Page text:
Is there a certain brand, model, or make of guitar that you prefer to play?

Right now, I play a Taylor acoustic guitar for all of my shows. The guitarist in my band, Ryan, is a big fan of Martin guitars and has recently really gotten me hooked on them. He always plays a Martin for our acoustic gigs and I’m always jealous!

What are some female artists that inspired you to become a musician?

Taylor Swift was a big one. Honestly, growing up, I loved everything Disney. High School Musical, all of it. At my sixth birthday party, my dad, who’s very handy, built me a stage in our backyard. I had a fashion show performance, all my friends dressed up in costumes. It was my moment to shine! Really, I’ve always loved to perform and it has always been a big part of who I am.

Do you come from a musical family?

No, actually! My aunt plays the flute and piano and that’s about as musical as my family gets. It’s very odd, my parents always question where it is that I got it from. It was kind of a gift from God, I guess!

How is it working with and being the frontwoman of a band?

I love working with my band. They are amazing! We all go to the same school. They’re my best friends! They are incredibly talented and easy to work with. It makes it easier because we all have a lot going on but can be understanding of one another.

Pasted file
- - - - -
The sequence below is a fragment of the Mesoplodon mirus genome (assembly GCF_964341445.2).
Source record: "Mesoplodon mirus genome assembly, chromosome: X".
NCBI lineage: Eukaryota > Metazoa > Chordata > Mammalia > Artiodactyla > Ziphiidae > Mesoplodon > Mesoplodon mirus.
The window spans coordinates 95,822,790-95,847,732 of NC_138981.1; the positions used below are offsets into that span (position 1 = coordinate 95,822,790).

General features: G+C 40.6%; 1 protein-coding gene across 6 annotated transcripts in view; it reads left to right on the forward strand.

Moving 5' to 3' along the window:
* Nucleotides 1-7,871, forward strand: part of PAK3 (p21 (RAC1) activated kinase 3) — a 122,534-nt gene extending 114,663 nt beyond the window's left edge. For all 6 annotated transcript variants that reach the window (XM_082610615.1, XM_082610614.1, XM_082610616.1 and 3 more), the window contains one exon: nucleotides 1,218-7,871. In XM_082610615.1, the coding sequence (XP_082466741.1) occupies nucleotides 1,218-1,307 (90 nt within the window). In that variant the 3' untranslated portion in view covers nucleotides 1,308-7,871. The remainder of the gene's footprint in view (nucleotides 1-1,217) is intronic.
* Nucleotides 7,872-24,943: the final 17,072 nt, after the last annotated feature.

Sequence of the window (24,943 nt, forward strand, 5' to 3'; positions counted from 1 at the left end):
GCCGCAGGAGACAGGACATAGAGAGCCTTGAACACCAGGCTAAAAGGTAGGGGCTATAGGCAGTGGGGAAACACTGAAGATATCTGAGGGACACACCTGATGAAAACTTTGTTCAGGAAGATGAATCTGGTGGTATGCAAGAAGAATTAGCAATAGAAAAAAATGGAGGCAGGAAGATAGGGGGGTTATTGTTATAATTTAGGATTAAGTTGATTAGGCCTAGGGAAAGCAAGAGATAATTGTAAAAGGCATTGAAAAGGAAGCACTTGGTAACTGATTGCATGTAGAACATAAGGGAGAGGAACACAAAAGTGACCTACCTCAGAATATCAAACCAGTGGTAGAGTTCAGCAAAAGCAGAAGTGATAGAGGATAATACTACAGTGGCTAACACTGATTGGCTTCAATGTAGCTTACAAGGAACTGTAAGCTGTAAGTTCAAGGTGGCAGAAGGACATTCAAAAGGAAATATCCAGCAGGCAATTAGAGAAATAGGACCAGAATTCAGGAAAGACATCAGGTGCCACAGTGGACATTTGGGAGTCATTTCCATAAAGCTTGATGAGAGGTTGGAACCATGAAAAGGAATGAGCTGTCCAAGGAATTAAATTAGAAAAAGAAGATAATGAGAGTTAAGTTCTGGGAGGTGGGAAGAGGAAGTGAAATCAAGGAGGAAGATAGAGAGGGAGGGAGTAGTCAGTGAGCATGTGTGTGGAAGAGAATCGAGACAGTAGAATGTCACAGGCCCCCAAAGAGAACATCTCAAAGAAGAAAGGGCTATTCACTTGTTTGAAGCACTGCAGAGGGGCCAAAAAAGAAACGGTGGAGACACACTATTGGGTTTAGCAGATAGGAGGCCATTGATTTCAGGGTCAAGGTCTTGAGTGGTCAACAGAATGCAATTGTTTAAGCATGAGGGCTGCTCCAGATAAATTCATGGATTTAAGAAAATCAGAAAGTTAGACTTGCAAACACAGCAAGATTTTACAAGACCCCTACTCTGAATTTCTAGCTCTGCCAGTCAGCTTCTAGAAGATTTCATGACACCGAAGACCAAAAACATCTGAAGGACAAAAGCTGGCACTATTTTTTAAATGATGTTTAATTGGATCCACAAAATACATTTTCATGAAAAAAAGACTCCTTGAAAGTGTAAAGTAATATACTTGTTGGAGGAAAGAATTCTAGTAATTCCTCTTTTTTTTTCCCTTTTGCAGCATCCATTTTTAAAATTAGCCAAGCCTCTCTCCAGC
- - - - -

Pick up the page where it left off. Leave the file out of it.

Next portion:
How do you go about balancing your music career while also being a normal teenage girl?

It’s definitely difficult but staying in high school and graduating was very important to me. I realized that high school is a time in your life that you can never get back. Even when it does get hard, or when I think of how much easier it would be for me to be homeschooled, I think that staying in a traditional school keeps me humble and grounded. The fun moments in high school are something I wouldn’t trade for anything.

Do you currently write all of your own music?

I write a lot on my own but I love to co-write as well. “California Country” that I mentioned before, was co-written with a woman named Jamie O’Neil and her sister Minnie. We had a great time writing it.

At what age did you start writing songs?

I guess you could say that I started writing poems first. I started doing that and then writing them along with melodies, but I didn’t necessarily consider it to be writing a song. Especially since at that time, I couldn’t play an instrument. The first time that I actually made what I would call a real song was when I was 9 years old. I had a play director who was a great influence over me. He was someone who encouraged me from the very beginning. When he passed away of a heart attack, I wrote him a song. I’d say that was the first official song that I wrote.